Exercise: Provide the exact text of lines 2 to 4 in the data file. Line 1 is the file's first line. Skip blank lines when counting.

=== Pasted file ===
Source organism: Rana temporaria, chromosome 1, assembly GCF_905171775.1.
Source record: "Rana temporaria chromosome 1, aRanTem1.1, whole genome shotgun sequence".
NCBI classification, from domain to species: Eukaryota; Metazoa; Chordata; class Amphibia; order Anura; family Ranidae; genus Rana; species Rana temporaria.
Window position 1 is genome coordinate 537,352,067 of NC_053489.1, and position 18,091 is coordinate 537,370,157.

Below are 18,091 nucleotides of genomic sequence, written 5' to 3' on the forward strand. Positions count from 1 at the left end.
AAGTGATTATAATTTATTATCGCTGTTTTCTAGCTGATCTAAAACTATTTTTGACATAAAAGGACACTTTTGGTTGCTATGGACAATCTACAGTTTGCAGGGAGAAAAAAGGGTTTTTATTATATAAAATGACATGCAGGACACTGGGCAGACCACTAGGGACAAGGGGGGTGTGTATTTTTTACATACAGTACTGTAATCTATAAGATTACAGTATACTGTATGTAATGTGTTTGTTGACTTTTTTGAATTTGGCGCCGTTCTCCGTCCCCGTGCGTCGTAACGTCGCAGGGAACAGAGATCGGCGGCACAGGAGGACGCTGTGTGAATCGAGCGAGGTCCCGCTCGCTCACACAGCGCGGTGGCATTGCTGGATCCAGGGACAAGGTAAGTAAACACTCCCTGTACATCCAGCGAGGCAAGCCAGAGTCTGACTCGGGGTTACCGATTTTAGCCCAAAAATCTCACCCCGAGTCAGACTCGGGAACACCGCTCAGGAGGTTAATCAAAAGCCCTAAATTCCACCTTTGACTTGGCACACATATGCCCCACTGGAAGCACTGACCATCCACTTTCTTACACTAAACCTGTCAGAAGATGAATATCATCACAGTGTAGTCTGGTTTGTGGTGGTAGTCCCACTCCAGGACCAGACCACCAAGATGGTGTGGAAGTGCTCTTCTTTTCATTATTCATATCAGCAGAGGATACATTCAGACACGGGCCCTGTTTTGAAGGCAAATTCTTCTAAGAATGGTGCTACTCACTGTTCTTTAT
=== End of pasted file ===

Source record: "Rana temporaria chromosome 1, aRanTem1.1, whole genome shotgun sequence".
NCBI classification, from domain to species: Eukaryota; Metazoa; Chordata; class Amphibia; order Anura; family Ranidae; genus Rana; species Rana temporaria.
Window position 1 is genome coordinate 537,352,067 of NC_053489.1, and position 18,091 is coordinate 537,370,157.